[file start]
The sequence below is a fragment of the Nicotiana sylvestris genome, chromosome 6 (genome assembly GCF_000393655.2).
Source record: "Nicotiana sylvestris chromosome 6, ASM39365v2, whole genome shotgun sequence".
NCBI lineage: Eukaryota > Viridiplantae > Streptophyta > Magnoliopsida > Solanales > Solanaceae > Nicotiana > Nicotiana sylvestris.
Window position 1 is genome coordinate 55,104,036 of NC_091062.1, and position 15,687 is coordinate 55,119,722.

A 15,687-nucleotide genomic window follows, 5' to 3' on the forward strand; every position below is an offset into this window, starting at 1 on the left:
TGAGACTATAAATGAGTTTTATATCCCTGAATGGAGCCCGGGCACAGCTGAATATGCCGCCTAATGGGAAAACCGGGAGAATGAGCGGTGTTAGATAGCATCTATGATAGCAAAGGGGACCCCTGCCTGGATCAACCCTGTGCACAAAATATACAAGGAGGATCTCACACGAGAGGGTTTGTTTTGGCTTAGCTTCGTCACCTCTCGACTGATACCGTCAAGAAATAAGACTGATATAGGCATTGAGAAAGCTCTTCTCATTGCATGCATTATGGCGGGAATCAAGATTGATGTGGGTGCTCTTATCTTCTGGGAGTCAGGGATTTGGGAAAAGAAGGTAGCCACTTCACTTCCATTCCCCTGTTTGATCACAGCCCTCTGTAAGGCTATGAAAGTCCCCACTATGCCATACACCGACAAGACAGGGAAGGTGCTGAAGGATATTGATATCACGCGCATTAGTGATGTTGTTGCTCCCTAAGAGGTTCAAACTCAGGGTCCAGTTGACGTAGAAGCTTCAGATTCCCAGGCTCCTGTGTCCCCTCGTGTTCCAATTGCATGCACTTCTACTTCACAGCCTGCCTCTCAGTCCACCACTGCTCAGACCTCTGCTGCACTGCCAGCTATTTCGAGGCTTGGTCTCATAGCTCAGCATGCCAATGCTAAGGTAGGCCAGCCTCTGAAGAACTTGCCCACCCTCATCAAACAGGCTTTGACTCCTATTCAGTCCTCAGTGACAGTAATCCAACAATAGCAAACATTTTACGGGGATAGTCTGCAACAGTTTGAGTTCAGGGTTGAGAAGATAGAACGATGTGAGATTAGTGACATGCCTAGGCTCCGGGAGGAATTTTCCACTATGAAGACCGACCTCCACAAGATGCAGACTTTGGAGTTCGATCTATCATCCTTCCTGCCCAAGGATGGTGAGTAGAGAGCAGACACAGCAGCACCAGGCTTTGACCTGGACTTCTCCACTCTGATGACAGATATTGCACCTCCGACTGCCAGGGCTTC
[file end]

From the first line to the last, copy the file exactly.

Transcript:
The sequence below is a fragment of the Nicotiana sylvestris genome, chromosome 6 (genome assembly GCF_000393655.2).
Source record: "Nicotiana sylvestris chromosome 6, ASM39365v2, whole genome shotgun sequence".
NCBI lineage: Eukaryota > Viridiplantae > Streptophyta > Magnoliopsida > Solanales > Solanaceae > Nicotiana > Nicotiana sylvestris.
Window position 1 is genome coordinate 55,104,036 of NC_091062.1, and position 15,687 is coordinate 55,119,722.

A 15,687-nucleotide genomic window follows, 5' to 3' on the forward strand; every position below is an offset into this window, starting at 1 on the left:
TGAGACTATAAATGAGTTTTATATCCCTGAATGGAGCCCGGGCACAGCTGAATATGCCGCCTAATGGGAAAACCGGGAGAATGAGCGGTGTTAGATAGCATCTATGATAGCAAAGGGGACCCCTGCCTGGATCAACCCTGTGCACAAAATATACAAGGAGGATCTCACACGAGAGGGTTTGTTTTGGCTTAGCTTCGTCACCTCTCGACTGATACCGTCAAGAAATAAGACTGATATAGGCATTGAGAAAGCTCTTCTCATTGCATGCATTATGGCGGGAATCAAGATTGATGTGGGTGCTCTTATCTTCTGGGAGTCAGGGATTTGGGAAAAGAAGGTAGCCACTTCACTTCCATTCCCCTGTTTGATCACAGCCCTCTGTAAGGCTATGAAAGTCCCCACTATGCCATACACCGACAAGACAGGGAAGGTGCTGAAGGATATTGATATCACGCGCATTAGTGATGTTGTTGCTCCCTAAGAGGTTCAAACTCAGGGTCCAGTTGACGTAGAAGCTTCAGATTCCCAGGCTCCTGTGTCCCCTCGTGTTCCAATTGCATGCACTTCTACTTCACAGCCTGCCTCTCAGTCCACCACTGCTCAGACCTCTGCTGCACTGCCAGCTATTTCGAGGCTTGGTCTCATAGCTCAGCATGCCAATGCTAAGGTAGGCCAGCCTCTGAAGAACTTGCCCACCCTCATCAAACAGGCTTTGACTCCTATTCAGTCCTCAGTGACAGTAATCCAACAATAGCAAACATTTTACGGGGATAGTCTGCAACAGTTTGAGTTCAGGGTTGAGAAGATAGAACGATGTGAGATTAGTGACATGCCTAGGCTCCGGGAGGAATTTTCCACTATGAAGACCGACCTCCACAAGATGCAGACTTTGGAGTTCGATCTATCATCCTTCCTGCCCAAGGATGGTGAGTAGAGAGCAGACACAGCAGCACCAGGCTTTGACCTGGACTTCTCCACTCTGATGACAGATATTGCACCTCCGACTGCCAGGGCTTC